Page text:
INVENTING THE TVRU&ASC CONSTITUTION
Before Slug O’Donnell was appointed Chairman of the Licensed Club, a decision was required on whether the Licensed Club should be an extension of the Rugby Club constitution or a Community Club in which the Rugby Club had a special arrangement. To obtain the lease to the site we had to have a minimum 400 paid up members and show that we could start building an approved for purpose building within 12 months and completed within 24.
Eventually, the Rugby Club realised they had little chance of obtaining 400 members nor raise about $60-70,000 to build without help from the community at large. The Rugby Club lost about half its players over the issue and suffered almost a decade of less than acceptable performance on the field as a direct result.
Still onwards and upwards. The Establishment Committee set about adverting for members in the Canberra Times and other media outlets. At the same time we offered all Tuggeranong amateur sports the opportunity of being part of the formation of a Licensed Club in their area. Positive responses were received by South Canberra Athletics Club, Tuggeranong Hockey and Baseball.
The Constitution was eventually a plagiarised version of the Wests Rugby constitution customised to meet our community needs.
THE PROSPETUS AND BUILDING FUND
Once the Constitution was agreed upon a Board was elected, chaired by Ivan Donaldson, whose first task was first to develop and deliver a prospectus to every house in Tuggeranong. Each sport had to contribute a minimum of $1,000 with the Rugby Club to contribute the balance for the cost of a glossy membership invitation.
The new Board did a sterling job of organising the delivery of the prospectus to as many households a possible. Despite the resentment of some people in the community toward putting junk mail in letter boxes if they weren’t home, or insisting that volunteers leave their property in most unambiguous ways if you knocked on their door; we eventually exceeded the requisite number of members. We were further encouraged to believe we could gain about 900 extra members if we actually built the thing – happy days.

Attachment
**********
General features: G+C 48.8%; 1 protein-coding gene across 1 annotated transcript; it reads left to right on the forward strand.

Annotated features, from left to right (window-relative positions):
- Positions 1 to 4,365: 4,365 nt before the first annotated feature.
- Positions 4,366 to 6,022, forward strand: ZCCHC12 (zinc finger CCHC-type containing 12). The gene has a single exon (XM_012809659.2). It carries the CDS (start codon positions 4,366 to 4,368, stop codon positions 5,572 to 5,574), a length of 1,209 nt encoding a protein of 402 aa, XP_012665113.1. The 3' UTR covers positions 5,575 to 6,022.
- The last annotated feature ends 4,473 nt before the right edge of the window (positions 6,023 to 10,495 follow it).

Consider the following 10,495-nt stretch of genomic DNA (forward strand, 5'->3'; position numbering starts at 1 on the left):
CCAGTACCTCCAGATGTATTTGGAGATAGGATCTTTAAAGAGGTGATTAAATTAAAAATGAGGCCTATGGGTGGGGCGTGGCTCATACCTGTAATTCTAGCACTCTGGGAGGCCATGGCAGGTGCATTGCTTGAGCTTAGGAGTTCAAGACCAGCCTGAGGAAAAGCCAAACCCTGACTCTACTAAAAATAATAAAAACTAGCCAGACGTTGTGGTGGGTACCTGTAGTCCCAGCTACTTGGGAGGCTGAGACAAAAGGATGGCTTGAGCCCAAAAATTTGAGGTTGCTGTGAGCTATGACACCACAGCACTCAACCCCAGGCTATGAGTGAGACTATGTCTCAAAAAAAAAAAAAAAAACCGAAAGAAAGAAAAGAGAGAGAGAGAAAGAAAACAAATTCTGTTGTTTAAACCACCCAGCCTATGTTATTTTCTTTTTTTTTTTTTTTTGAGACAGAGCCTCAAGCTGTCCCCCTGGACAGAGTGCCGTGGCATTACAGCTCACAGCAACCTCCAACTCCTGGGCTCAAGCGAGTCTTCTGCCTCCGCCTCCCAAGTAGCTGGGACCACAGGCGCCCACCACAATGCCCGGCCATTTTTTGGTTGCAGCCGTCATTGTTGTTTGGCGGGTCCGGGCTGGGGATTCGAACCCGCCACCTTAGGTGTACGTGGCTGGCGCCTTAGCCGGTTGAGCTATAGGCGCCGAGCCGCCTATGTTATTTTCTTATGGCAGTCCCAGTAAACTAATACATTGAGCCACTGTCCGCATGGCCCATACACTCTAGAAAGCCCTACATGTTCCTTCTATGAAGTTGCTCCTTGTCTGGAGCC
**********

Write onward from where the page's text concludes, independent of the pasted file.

Next was the drawing of indicative plans and the raising of sufficient funds for the Commonwealth Bank to lend us around $65,000 to build and operate the club. The Rugby Club was skint and a number of people were asked to lend $1,000 each to meet the commitment to the project. Some of us, with new families and new houses didn’t have the thousand suggested and instead borrowed against their newly minted Credit Bankcards – a very new concept for the Australian consumer. I know I used to sweat on the postie so as to grab the mail and hide the statement from the family.
A minimum specification was agreed to by the Board including a Bar and cellar, a minimalist kitchen, strong room and obviously a lounge area.
By and large the building had the usual hiccups in construction. Due to its relative remoteness at the time a fair bit of building site theft occurred and some intimidation was experienced from persons assumed to be from the Sutherland Club. Every time it rained the Club had a moat which set off the fire alarm meaning the Manager or one of the Directors had to attend – not much fun at two in the morning. At one time Dick was called out and on opening the cellar door kegs floated past him. Despite this the job was ultimately finished in December 1979. However it is worth reporting that our first night didn’t go to plan.
The new club was advertised as opening at 4;00PM, Friday, 8 December subject to the issuing of the Certificate of Occupation and Use. The inspection was arranged for the Wednesday and the inspector took virtually a whole day to go over the place and ultimately found that the steps leading from the bar to the cellar were 2 millimetres higher than was approved, with a re-inspection set for 3:00PM on the Friday. The inspector duly flexed off at lunchtime.
The Board decided we have come too far and opted to take the risk of being fined and/or closed down for a period; opening as planned giving free bottled beverages to all the new comers. You can guess, reliant on instant income to meet debts, this put us seriously behind the eight ball. Whilst John was obviously getting tired at this stage of putting this piece together, it is safe to say that things slowly improved…